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Page:Economic Development in Denmark Before and During the World War.djvu/87

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natural to the rural population, especially in small communities where the inhabitants all know one another. The members of each dairy association contracted to remain in it for a specified length of time; and its large membership was a good guarantee of its solvency. As a rule the loans are quickly repaid, so that the risk assumed by individual members is never very large. Generally the time soon comes when the members can get interest-carrying co-operative securities in the existing capital in proportion to the milk delivered. The constitutions of the corporations are simple, each member generally having but one vote, whatever the size of his holding and his contribution of milk.

The co-operative dairies have been of great value to Danish agriculture in that they have made farming an industrial enterprise involving the use of machinery. The superiority of estate butter to peasant butter consequently no longer exists, and the butter of all co-operative dairies, whether it comes from large, medium-sized or small holdings, has equal rating in the foreign market. The exportation of live-stock and meat has reacted upon the dairies in a manner greatly to their advantage, partly because all cows unsuited for milk production are at once profitably disposed of, and partly because the by-products of the dairies are in demand for hog-raising. In certain respects the co-operative dairies give the owners of small holdings the advantage of working on a large scale, while, on the other hand, much work that is better suited for small holdings is handled by individuals.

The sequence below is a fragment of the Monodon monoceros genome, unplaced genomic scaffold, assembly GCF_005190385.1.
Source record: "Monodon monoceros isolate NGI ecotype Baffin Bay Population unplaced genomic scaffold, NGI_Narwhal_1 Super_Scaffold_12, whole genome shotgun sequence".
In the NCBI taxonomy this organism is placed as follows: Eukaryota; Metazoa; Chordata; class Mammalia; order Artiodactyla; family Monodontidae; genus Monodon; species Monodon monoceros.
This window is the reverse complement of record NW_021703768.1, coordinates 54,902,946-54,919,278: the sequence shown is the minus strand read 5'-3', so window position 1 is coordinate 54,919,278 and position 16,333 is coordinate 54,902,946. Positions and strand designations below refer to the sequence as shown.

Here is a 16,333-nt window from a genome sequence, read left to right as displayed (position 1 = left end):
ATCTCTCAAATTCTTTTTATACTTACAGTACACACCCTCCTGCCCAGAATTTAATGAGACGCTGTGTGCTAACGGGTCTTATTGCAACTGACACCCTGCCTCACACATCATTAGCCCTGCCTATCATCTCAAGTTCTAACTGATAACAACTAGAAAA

The development of this movement has not been entirely without social drawbacks. Farmers of earlier generations were naturally more or less liberal with their milk, whereas now they are tempted to count every ounce. But the consequent decline in gifts or payments in kind to their hands is more than balanced by the indubitable rise in wages.

The co-operation of the Danish farmers in dairy work led, of course, to other similar developments. Local associations were formed which, in 1899, were consolidated under the name of the Co-operative Danish Dairy Associations. The